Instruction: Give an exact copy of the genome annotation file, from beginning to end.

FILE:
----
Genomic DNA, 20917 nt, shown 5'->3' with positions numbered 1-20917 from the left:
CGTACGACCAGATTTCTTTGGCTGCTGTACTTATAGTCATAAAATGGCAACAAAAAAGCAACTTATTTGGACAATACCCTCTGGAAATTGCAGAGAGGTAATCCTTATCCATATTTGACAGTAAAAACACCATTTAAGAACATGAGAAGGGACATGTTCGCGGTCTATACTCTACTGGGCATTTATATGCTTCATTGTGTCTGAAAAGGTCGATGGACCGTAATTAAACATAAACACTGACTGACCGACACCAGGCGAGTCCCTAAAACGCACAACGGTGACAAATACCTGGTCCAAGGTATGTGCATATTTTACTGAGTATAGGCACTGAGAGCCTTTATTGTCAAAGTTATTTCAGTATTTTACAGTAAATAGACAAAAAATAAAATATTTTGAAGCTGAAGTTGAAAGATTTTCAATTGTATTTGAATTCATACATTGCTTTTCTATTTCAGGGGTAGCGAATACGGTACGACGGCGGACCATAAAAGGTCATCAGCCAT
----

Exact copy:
Genomic DNA, 20917 nt, shown 5'->3' with positions numbered 1-20917 from the left:
CGTACGACCAGATTTCTTTGGCTGCTGTACTTATAGTCATAAAATGGCAACAAAAAAGCAACTTATTTGGACAATACCCTCTGGAAATTGCAGAGAGGTAATCCTTATCCATATTTGACAGTAAAAACACCATTTAAGAACATGAGAAGGGACATGTTCGCGGTCTATACTCTACTGGGCATTTATATGCTTCATTGTGTCTGAAAAGGTCGATGGACCGTAATTAAACATAAACACTGACTGACCGACACCAGGCGAGTCCCTAAAACGCACAACGGTGACAAATACCTGGTCCAAGGTATGTGCATATTTTACTGAGTATAGGCACTGAGAGCCTTTATTGTCAAAGTTATTTCAGTATTTTACAGTAAATAGACAAAAAATAAAATATTTTGAAGCTGAAGTTGAAAGATTTTCAATTGTATTTGAATTCATACATTGCTTTTCTATTTCAGGGGTAGCGAATACGGTACGACGGCGGACCATAAAAGGTCATCAGCCAT